In parallel, the research project NICOLHy is dedicated to developing extremely large tanks for transporting liquid hydrogen (LH2), with the aim of enhancing energy efficiency and safety while reducing manufacturing costs. By utilizing Vacuum Insulation Panels (VIP) for thermal insulation, the researchers intend to nearly double the storage capacity and reduce costs by 80 percent, potentially accelerating the adoption of liquid hydrogen in the energy sector.

For more information (in German): https://www.bam.de/Content/DE/Pressemitteilungen/2024/Energie/2024-03-13-fluessigwasserstoff-innovative-speicher-vierzigfache-kapazitaet.html

Meanwhile, the recently launched BATTwin project (full title: "Flexible and scalable digital-twin platform for enhanced production efficiency and yield in battery cell production lines") aims to develop digital twins of battery factories to reduce scrap, energy requirements, and emissions in cell production. By combining physical models with data-driven methods, the project seeks to lower the scrap rate and make battery manufacturing more efficient and environmentally friendly, with the ultimate goal of achieving a European "zero-defect gigafactory." To reduce the current scrap rate of about ten percent, researchers plan to develop models of individual stages of cell production based on physical processes and combine them with data-driven methods to both optimize battery production lines and predict potential errors.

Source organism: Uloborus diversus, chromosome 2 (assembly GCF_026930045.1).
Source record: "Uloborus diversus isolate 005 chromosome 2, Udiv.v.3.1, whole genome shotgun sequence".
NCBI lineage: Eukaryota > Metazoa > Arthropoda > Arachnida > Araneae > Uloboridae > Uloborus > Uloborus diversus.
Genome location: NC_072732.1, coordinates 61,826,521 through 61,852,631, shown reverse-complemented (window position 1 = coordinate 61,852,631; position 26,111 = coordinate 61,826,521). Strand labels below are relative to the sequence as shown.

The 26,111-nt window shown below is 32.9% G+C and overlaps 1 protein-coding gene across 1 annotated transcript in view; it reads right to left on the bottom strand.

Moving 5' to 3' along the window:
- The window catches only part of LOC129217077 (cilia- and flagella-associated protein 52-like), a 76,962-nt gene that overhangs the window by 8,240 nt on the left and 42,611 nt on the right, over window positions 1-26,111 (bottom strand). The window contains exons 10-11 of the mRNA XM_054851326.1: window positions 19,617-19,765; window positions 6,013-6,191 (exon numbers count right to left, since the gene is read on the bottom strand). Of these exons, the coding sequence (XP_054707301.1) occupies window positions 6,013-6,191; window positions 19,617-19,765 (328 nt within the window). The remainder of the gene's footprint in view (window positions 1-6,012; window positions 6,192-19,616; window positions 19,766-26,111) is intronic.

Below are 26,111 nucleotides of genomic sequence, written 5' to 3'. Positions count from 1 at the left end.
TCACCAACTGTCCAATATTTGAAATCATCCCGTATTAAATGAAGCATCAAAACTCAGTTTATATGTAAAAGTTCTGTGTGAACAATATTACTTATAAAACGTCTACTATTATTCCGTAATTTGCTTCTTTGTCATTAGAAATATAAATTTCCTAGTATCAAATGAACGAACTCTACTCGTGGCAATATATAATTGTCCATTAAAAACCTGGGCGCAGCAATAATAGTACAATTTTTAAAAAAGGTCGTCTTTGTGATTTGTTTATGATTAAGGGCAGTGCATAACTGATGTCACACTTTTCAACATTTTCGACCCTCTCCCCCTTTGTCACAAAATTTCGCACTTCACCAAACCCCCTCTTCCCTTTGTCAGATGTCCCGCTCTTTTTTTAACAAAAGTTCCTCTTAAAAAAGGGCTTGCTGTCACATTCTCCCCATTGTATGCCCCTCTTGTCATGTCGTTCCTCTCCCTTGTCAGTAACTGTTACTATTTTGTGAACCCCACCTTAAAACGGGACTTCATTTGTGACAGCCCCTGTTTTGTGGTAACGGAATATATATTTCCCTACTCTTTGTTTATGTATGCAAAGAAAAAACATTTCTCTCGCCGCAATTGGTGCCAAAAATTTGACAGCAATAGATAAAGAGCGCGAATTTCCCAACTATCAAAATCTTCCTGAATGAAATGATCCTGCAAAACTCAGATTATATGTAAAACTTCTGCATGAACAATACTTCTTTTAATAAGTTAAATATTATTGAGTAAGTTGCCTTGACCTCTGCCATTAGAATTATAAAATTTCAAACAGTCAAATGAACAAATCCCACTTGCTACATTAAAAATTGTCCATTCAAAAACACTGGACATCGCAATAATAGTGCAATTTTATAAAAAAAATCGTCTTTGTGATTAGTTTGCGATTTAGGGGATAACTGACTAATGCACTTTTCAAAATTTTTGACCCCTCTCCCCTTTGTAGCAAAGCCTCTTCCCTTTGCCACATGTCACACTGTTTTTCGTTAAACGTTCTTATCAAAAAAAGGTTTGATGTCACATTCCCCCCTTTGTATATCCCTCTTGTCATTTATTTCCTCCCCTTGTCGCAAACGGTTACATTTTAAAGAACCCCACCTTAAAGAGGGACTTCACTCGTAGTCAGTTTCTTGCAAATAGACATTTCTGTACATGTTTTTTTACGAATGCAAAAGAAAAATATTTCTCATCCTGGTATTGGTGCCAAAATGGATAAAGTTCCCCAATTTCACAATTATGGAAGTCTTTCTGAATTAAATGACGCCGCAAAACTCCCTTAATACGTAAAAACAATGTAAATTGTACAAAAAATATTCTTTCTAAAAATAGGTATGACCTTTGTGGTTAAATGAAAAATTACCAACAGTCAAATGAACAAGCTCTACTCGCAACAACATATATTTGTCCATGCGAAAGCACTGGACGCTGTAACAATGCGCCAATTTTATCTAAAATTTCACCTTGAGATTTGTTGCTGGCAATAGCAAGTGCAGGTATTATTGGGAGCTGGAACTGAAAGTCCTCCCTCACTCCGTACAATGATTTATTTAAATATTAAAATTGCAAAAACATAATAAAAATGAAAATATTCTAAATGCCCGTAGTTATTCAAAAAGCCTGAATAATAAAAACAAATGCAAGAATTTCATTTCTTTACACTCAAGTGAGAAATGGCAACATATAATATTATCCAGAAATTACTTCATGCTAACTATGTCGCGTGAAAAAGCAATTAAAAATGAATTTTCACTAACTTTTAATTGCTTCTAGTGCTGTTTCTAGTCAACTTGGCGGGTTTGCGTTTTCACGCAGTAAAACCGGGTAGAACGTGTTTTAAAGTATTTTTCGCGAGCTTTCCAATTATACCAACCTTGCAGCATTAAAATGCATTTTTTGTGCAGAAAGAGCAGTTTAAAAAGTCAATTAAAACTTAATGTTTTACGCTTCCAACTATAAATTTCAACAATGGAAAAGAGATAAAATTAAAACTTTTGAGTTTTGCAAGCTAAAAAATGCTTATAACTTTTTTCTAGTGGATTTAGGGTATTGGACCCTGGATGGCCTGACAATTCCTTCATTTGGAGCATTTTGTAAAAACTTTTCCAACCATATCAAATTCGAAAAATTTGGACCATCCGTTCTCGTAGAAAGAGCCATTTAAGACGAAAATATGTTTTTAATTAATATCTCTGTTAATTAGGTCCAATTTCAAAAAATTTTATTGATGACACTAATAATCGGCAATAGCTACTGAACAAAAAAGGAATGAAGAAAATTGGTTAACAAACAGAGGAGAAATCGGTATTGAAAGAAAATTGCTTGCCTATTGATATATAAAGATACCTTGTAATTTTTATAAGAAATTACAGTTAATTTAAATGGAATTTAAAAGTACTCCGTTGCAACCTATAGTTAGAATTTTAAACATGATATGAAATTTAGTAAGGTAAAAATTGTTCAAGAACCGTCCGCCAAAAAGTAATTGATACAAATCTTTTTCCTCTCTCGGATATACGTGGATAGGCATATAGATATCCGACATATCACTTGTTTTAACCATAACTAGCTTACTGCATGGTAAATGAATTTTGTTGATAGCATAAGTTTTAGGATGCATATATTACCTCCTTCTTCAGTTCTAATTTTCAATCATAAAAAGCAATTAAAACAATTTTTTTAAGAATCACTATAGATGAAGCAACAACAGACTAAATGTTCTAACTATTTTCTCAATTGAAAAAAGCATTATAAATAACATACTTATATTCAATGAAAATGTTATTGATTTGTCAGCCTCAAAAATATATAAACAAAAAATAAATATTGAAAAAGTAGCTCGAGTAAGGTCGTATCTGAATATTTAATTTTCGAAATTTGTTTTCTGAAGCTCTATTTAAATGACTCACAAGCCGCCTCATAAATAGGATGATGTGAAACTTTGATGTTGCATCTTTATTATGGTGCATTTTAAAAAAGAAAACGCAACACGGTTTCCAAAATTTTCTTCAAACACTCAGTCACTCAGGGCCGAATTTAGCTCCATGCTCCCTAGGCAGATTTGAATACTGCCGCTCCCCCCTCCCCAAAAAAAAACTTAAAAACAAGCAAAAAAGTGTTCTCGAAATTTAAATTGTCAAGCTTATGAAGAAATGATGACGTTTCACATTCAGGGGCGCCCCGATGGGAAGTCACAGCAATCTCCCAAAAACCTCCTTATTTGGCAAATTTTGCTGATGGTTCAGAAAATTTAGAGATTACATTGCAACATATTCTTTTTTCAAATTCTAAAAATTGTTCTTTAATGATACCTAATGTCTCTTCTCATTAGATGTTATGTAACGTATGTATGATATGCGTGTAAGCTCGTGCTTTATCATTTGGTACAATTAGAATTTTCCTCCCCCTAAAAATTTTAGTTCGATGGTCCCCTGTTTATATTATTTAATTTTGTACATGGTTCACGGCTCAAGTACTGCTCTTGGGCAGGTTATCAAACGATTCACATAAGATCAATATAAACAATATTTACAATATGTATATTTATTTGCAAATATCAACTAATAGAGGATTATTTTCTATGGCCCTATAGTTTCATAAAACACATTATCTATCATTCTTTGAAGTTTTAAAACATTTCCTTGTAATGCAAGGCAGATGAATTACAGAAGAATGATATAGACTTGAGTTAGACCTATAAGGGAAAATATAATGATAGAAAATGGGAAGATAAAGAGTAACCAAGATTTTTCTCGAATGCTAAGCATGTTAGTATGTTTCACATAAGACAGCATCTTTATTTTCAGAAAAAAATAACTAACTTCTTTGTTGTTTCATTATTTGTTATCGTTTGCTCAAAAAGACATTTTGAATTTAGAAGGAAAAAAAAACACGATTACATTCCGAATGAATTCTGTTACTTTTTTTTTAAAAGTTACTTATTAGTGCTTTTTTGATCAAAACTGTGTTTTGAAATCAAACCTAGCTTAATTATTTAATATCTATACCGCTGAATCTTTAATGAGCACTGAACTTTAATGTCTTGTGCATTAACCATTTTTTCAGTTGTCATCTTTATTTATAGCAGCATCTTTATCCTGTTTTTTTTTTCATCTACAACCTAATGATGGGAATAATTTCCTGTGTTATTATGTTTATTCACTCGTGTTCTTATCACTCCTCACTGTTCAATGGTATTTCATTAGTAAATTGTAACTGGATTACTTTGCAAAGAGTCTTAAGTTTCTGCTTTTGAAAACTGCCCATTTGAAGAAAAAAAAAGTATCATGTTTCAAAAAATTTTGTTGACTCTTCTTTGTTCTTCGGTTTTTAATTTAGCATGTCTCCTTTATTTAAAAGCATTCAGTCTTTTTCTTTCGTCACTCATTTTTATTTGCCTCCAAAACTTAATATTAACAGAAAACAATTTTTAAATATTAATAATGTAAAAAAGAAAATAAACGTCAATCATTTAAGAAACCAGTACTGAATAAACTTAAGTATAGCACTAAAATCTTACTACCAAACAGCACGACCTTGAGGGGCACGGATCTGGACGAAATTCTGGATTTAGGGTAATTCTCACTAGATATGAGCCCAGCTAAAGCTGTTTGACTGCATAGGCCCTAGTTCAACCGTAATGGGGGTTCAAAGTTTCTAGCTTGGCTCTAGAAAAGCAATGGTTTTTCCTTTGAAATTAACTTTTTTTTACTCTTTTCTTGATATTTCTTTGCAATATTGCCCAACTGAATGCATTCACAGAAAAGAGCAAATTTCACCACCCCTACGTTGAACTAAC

More information: https://cordis.europa.eu/project/id/101137954

Researchers at the Oak Ridge National Laboratory in the U.S. have developed a system that can wirelessly charge electric vehicles with a power of 100 kW and an efficiency of 96 percent. The patented system uses electromagnetic fields to transfer electricity across an air gap of nearly 5 inches to a Hyundai Kona Electric, a process similar to wireless charging of small electronic devices. According to their reports, this has achieved the highest power density for a wireless charging system in this vehicle class worldwide. The technology is said to offer an 8 to 10 times higher power density than conventional coil technology and can increase the battery's charge state by 50% in less than 20 minutes, according to the researchers.

More information: https://www.ornl.gov/news/charging-commute

(c) TransnetBW